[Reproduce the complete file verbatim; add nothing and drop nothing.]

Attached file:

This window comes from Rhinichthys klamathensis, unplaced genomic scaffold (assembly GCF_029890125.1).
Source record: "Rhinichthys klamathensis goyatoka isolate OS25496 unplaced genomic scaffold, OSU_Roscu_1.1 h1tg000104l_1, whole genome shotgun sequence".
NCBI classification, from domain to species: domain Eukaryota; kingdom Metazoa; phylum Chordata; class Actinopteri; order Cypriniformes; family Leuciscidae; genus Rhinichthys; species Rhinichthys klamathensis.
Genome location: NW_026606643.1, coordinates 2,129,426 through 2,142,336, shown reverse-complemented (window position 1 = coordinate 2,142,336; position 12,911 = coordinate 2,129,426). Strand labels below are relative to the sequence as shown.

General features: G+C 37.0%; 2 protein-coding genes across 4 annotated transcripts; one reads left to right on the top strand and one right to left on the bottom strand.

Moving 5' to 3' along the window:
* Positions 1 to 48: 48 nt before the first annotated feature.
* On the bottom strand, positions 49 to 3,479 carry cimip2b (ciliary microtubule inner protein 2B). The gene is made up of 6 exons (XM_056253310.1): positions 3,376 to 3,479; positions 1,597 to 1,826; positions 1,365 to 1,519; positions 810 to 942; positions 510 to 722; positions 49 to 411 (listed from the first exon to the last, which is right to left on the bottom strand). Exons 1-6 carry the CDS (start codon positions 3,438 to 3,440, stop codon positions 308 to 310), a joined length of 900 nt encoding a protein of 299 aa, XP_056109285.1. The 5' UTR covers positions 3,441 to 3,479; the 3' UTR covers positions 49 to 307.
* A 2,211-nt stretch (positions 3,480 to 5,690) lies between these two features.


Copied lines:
This window comes from Rhinichthys klamathensis, unplaced genomic scaffold (assembly GCF_029890125.1).
Source record: "Rhinichthys klamathensis goyatoka isolate OS25496 unplaced genomic scaffold, OSU_Roscu_1.1 h1tg000104l_1, whole genome shotgun sequence".
NCBI classification, from domain to species: domain Eukaryota; kingdom Metazoa; phylum Chordata; class Actinopteri; order Cypriniformes; family Leuciscidae; genus Rhinichthys; species Rhinichthys klamathensis.
Genome location: NW_026606643.1, coordinates 2,129,426 through 2,142,336, shown reverse-complemented (window position 1 = coordinate 2,142,336; position 12,911 = coordinate 2,129,426). Strand labels below are relative to the sequence as shown.

General features: G+C 37.0%; 2 protein-coding genes across 4 annotated transcripts; one reads left to right on the top strand and one right to left on the bottom strand.

Moving 5' to 3' along the window:
* Positions 1 to 48: 48 nt before the first annotated feature.
* On the bottom strand, positions 49 to 3,479 carry cimip2b (ciliary microtubule inner protein 2B). The gene is made up of 6 exons (XM_056253310.1): positions 3,376 to 3,479; positions 1,597 to 1,826; positions 1,365 to 1,519; positions 810 to 942; positions 510 to 722; positions 49 to 411 (listed from the first exon to the last, which is right to left on the bottom strand). Exons 1-6 carry the CDS (start codon positions 3,438 to 3,440, stop codon positions 308 to 310), a joined length of 900 nt encoding a protein of 299 aa, XP_056109285.1. The 5' UTR covers positions 3,441 to 3,479; the 3' UTR covers positions 49 to 307.
* A 2,211-nt stretch (positions 3,480 to 5,690) lies between these two features.